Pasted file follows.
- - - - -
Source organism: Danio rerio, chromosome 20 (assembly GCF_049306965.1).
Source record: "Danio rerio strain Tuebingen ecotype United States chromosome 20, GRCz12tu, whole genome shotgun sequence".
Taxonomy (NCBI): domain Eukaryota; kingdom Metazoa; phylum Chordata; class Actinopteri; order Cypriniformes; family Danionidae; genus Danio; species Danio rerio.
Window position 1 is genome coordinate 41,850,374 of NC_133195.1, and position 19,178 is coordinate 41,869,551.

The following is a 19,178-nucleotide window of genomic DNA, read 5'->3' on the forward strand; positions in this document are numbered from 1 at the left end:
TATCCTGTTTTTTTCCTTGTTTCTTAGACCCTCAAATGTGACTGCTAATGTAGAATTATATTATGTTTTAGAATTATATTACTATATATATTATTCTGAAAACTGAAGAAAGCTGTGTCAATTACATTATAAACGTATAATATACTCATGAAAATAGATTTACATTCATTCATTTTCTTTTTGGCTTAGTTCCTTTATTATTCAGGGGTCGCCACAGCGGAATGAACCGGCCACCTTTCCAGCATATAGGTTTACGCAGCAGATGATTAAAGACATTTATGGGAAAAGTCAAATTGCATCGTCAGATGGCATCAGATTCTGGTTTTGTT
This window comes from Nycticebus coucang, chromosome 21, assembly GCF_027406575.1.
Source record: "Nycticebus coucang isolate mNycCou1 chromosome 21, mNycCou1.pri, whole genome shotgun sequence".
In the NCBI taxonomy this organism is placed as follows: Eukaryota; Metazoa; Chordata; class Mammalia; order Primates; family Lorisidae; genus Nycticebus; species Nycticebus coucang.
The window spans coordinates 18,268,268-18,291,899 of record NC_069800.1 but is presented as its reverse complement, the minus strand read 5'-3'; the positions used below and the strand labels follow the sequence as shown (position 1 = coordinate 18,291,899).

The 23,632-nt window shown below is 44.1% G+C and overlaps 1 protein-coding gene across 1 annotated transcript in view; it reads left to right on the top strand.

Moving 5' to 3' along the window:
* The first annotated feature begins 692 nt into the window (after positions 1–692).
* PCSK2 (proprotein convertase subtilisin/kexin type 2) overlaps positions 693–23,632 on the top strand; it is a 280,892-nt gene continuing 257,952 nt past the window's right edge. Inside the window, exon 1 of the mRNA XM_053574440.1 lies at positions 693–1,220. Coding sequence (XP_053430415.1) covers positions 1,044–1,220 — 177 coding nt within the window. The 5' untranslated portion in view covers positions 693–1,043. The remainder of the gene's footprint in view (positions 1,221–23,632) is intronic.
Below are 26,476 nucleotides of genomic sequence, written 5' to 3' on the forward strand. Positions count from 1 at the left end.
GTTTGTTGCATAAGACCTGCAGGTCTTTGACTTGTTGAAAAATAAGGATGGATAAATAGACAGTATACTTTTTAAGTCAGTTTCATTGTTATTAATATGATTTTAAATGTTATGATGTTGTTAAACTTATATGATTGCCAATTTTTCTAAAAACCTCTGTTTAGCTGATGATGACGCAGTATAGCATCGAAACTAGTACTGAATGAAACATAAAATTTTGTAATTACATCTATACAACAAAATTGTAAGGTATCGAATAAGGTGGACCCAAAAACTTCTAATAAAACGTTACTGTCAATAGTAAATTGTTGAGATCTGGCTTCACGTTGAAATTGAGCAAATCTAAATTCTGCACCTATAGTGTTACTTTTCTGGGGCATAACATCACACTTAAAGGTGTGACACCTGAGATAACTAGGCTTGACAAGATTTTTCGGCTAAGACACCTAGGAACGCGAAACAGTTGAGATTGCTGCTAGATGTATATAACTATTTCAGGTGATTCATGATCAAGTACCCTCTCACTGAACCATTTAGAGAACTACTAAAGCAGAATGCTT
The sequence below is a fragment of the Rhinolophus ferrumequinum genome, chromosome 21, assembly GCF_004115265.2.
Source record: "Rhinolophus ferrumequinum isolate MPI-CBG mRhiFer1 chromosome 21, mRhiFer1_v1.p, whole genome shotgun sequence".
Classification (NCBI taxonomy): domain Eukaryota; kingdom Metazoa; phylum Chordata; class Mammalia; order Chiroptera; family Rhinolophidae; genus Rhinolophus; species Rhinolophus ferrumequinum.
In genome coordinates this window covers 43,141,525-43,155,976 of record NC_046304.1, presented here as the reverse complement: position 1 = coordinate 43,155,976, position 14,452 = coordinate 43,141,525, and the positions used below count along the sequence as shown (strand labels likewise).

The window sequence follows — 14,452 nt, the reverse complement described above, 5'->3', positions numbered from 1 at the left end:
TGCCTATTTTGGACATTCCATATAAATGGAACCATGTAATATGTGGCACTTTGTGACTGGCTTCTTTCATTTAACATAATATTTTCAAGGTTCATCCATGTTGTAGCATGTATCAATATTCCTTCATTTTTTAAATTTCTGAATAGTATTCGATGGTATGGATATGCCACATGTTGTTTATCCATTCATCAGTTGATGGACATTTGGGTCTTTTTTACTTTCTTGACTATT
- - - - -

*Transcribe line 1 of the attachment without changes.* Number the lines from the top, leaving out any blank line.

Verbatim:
Source organism: Danio rerio, chromosome 20 (assembly GCF_049306965.1).